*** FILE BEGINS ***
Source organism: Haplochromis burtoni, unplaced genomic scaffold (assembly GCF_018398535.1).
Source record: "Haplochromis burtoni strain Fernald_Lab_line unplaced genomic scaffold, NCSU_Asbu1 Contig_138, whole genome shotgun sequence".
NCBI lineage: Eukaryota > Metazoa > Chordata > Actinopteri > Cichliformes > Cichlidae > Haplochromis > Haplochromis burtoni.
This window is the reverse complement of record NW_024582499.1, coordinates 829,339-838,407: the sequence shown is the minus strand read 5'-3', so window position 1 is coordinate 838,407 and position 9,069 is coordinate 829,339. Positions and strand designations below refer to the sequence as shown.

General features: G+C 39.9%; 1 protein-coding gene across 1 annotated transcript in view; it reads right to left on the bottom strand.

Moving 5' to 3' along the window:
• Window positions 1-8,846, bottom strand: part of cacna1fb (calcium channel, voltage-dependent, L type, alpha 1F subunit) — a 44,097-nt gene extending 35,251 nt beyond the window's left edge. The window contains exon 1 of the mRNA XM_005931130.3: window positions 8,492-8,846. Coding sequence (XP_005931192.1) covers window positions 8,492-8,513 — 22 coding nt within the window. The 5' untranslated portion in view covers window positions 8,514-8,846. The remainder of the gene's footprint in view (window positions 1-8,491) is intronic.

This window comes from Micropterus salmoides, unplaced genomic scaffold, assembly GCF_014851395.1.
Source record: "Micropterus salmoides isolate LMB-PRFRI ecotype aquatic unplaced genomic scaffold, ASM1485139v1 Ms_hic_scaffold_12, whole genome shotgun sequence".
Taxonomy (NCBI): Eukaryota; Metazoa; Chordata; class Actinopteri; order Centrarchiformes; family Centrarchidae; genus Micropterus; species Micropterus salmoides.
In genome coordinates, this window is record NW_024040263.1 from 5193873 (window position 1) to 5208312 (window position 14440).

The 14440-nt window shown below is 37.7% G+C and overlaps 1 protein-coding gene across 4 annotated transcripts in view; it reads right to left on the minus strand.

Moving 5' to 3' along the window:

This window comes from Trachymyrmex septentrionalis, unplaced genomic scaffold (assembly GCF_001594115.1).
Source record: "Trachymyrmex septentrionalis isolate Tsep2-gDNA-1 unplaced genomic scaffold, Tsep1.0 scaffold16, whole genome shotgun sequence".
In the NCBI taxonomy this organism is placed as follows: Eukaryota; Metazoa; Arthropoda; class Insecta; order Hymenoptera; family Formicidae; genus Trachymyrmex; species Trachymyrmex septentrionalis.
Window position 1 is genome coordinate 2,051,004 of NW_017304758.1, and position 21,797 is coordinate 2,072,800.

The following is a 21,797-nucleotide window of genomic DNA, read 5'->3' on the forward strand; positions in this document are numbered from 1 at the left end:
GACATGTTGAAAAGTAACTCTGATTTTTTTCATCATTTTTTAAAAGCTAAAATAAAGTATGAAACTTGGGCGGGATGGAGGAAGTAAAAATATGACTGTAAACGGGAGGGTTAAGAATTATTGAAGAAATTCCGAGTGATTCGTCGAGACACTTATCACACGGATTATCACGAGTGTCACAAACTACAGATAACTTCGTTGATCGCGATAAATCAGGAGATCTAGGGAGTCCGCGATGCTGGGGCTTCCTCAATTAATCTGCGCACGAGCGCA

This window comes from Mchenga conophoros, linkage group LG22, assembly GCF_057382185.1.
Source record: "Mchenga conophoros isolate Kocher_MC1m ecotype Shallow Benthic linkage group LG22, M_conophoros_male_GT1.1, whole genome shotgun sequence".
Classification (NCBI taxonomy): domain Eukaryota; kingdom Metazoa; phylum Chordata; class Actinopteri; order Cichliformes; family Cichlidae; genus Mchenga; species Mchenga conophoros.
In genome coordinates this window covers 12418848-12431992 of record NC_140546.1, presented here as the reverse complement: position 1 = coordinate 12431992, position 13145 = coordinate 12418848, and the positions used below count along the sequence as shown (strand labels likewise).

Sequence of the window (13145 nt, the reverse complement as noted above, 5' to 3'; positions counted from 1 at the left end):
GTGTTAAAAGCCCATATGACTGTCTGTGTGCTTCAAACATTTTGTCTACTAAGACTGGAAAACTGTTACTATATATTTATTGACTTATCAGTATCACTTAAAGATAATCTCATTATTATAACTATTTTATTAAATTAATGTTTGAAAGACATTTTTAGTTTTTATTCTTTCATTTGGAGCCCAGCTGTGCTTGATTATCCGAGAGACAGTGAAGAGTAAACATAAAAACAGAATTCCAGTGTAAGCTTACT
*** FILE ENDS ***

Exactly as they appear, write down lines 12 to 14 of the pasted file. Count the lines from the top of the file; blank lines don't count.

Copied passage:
The 14440-nt window shown below is 37.7% G+C and overlaps 1 protein-coding gene across 4 annotated transcripts in view; it reads right to left on the minus strand.

Moving 5' to 3' along the window:

This window comes from Trachymyrmex septentrionalis, unplaced genomic scaffold (assembly GCF_001594115.1).